For the ninth consecutive year, Mazars, an international audit and consulting group with accounting, management, tax and legal services, is a partner to the Women’s Forum, which will be held in Deauville from 14 to 16 October, 2015. On this occasion, the results of a study highlighting the perception that women have about Europe, and more precisely, their vision of what has been accomplished in progress towards gender equality, will be published.
For Mazars, this is an issue that is very important, as the Group has promoted parity and gender equality for many years.
Europe helps to achieve progress in women’s rights. In spite of what seems to be a well-established fact, their knowledge on the role Europe plays in this subject remains quite obscure, as 49% of European women questioned declare that they are not aware of actions taken by European Union institutions, when they are the main targets. It also would seem that European women are the ones who have the least amount of knowledge on the role Europe plays in promoting gender equality. The main subject mentioned remains politics, which stands out far in front of the fight against stereotypes.
To present the research of this study, Muriel de Saint-Sauveur, who was at the origin of the creation of the Gender Equality department in the Mazars Group, will take part in a round table discussion at the Women’s Forum:
On Thursday, 15 October from 4:30 pm to 5:15 pm
Entitled: “Breathe life (back) into the European dream: an intergenerational debate”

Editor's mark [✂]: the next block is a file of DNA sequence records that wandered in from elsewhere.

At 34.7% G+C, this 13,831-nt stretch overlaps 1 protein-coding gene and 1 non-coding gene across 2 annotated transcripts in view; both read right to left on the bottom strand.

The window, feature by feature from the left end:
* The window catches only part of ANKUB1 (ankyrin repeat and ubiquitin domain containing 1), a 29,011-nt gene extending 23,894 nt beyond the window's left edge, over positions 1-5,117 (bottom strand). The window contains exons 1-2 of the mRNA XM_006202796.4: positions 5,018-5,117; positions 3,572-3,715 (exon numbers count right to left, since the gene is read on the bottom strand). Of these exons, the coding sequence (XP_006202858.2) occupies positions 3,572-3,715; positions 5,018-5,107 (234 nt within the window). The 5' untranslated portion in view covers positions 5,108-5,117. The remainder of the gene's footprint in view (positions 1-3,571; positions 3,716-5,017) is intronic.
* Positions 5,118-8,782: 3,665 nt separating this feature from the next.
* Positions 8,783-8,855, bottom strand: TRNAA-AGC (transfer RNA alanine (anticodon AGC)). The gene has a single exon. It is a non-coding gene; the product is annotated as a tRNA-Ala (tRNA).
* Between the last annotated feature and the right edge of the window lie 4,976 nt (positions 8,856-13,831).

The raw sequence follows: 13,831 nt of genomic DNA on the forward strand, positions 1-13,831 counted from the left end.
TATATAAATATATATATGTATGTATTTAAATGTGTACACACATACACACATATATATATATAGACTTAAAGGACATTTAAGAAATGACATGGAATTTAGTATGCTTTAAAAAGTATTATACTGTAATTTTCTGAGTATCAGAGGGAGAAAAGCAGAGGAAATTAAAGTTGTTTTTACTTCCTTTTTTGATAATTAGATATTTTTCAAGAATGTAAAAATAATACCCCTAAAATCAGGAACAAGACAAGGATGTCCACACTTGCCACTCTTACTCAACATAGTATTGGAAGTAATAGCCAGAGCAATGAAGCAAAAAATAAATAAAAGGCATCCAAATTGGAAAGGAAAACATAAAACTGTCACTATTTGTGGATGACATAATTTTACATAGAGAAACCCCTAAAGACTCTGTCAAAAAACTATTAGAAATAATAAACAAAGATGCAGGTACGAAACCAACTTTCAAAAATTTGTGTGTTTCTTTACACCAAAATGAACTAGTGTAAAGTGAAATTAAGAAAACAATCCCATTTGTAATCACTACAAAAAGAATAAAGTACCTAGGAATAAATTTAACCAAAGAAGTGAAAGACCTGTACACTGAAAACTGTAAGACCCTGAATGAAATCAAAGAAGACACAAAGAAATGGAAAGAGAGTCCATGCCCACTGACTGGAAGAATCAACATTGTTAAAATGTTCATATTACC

Chaired by Sharon Leclerq-Spooner, Euractiv.com
In 2011, Muriel de Saint-Sauveur published a book entitled “A Women’s World, a Better World?” where she questioned a hundred women, who were financial, political or cultural managers from thirty-three different countries, asking them what they would change on the organisation of the world, if they could. In 2014, the Mazars Group launched a new international opinion poll entitled: “Spotlight on Three Generations of Women” [3 générations de femmes à la loupe,” in a partnership with the French UN Women’s Committee. The goal of this study was to better understand the way gender diversity is changing throughout the world. “Welcome to the Women’s Planet” [Bienvenue sur la planète des femmes”] followed this study.
Methodology of this study
Mazars carried out this study, supported by the French UN Women’s Committee, questioning 2,400 women from 108 different nationalities and three different generations on issues concerning gender equality and the role played by the European Union in this subject.